100 km trailwalk

After the half-marathon in May, I’ve been running to maintain a decent base but without following a specific “pre-training” program (which sounds like another training program to me). On the weekend, I’ve been setting my timer and not worrying about distance or pace. I’d also been playing games during runs, as I’m sure many runners do. I may decide to speed up or slow down every time I run through the shadows cast by apartment buildings, or from the time I meet someone with a green shirt until I see someone with blue shorts. Sometimes I’ll decide to run up and down each of the many flights of steps and steep paths along Tama River. I’ll be training soon for a November half-marathon so right now I just want to run.

My running gear

My current plan for the next few months is run a half-marathon in November and a marathon in May next year. But this plan is likely to change. I’ve convinced a colleague to organize a team to participate in next year’s Oxfam Trailwalker. He seems excited and eager to form more than one team. Anyway, I’d like to be on one of the teams. Hence, instead of doing a marathon in May 2015, I may be doing a 100 km trail walk instead.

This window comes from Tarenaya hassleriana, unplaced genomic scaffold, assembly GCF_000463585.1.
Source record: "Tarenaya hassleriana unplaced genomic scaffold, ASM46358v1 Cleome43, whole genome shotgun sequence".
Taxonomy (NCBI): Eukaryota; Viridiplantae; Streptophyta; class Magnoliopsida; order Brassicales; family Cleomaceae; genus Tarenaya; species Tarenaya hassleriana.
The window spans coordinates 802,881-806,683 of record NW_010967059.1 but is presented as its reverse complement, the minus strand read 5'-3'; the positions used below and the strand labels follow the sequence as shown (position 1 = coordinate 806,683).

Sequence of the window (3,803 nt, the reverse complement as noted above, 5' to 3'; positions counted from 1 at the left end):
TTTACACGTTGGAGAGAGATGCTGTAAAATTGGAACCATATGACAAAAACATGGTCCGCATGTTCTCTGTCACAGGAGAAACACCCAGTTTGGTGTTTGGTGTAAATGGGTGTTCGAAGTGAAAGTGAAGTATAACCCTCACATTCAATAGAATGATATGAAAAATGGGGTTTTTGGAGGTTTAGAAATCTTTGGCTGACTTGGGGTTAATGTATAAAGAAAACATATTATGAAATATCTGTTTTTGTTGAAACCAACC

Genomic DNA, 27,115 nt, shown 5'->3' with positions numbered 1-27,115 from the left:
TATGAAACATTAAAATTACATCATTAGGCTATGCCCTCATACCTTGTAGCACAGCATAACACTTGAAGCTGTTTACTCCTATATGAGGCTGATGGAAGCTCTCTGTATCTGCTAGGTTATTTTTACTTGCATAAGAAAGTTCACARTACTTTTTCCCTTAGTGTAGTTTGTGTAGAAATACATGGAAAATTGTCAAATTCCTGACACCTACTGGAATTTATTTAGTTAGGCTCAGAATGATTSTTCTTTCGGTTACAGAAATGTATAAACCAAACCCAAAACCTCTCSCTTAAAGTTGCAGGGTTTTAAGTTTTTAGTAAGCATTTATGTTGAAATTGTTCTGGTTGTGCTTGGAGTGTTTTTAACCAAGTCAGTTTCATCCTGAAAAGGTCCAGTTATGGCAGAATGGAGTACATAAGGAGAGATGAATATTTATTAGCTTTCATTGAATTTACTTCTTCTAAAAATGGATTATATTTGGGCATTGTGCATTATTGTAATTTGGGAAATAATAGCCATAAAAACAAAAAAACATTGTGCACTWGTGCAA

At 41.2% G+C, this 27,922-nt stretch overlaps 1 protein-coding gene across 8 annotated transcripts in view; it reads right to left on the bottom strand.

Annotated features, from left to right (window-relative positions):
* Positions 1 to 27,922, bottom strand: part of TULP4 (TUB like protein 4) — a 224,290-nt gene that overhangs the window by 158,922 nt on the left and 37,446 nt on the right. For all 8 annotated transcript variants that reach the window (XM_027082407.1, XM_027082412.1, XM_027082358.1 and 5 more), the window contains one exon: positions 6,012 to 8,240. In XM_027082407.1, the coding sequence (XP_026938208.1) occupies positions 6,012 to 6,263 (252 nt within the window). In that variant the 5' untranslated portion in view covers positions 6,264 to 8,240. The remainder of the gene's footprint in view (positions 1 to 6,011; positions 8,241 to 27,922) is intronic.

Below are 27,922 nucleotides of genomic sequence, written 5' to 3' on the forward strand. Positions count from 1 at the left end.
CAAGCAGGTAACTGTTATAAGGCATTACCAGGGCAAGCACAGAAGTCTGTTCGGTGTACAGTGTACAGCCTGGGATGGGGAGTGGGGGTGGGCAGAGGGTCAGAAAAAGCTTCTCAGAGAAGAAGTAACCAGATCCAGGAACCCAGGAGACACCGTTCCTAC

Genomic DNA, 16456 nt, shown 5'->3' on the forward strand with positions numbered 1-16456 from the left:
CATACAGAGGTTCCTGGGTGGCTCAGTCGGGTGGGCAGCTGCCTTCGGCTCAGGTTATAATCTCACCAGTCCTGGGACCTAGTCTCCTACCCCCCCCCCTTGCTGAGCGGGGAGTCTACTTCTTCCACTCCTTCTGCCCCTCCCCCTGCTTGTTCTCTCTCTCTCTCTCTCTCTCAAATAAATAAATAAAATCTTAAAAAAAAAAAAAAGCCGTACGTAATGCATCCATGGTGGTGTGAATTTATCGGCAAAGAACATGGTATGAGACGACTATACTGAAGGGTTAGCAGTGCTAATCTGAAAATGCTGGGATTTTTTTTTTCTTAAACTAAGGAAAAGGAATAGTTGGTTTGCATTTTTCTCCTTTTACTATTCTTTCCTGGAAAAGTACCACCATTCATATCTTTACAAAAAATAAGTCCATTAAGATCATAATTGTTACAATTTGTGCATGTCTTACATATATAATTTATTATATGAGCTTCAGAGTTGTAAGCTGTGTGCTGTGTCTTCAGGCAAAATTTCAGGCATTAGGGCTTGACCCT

To those not familiar with the Oxfam Trailwalker, it’s a fundraiser with events taking place worldwide. Each participating team comprises four members who walk or run 100 kilometers in 48 hours and must start and cross the finish line together. I figure that no matter how slowly I walk or run, 48 hours is plenty of time to complete 100 kilometers. What a great way to discover one’s limits and strengths, discover parts of Japan on foot, and raise funds for an organization I’ve been supporting for a while. For this year’s Japan Oxfam Trailwalker, 173 teams participated in the full course (87% completed), while 31 teams joined (94% completed) the Oxfam Trailwalker Light (43 kilometers).

My question is “How does one train for a 100 kilometer trail walk or run?” Sure, I’ve trained for marathons but a marathon is only 42.195 kilometers and training for and running that distance are not easy. Now I’m looking at 100 kilometers. I don’t know what has gotten into me. Anyway, I’ll be hitting blogs, trail running and ultra-marathon websites, and Amazon for ideas. To the ultra distance runners out there, please don’t be shy about suggestions!

If I do the trail walker, I will have to skip the May marathon I was planning to do in Hokkaido. Instead I hope to get into the first Yokohama Marathon in March 2015. I assume that a marathon in March will fit into the training for a 100-km run slotted for May 2015 (of course, bearing in mind my ignorance of ultra racing, I could be completely wrong).

I’ll worry about the trail walker after I’ve gathered sufficient information and after a team has been organized. In the meantime, my immediate focus is on dealing with the rising heat and humidity as summer arrives in Tokyo.

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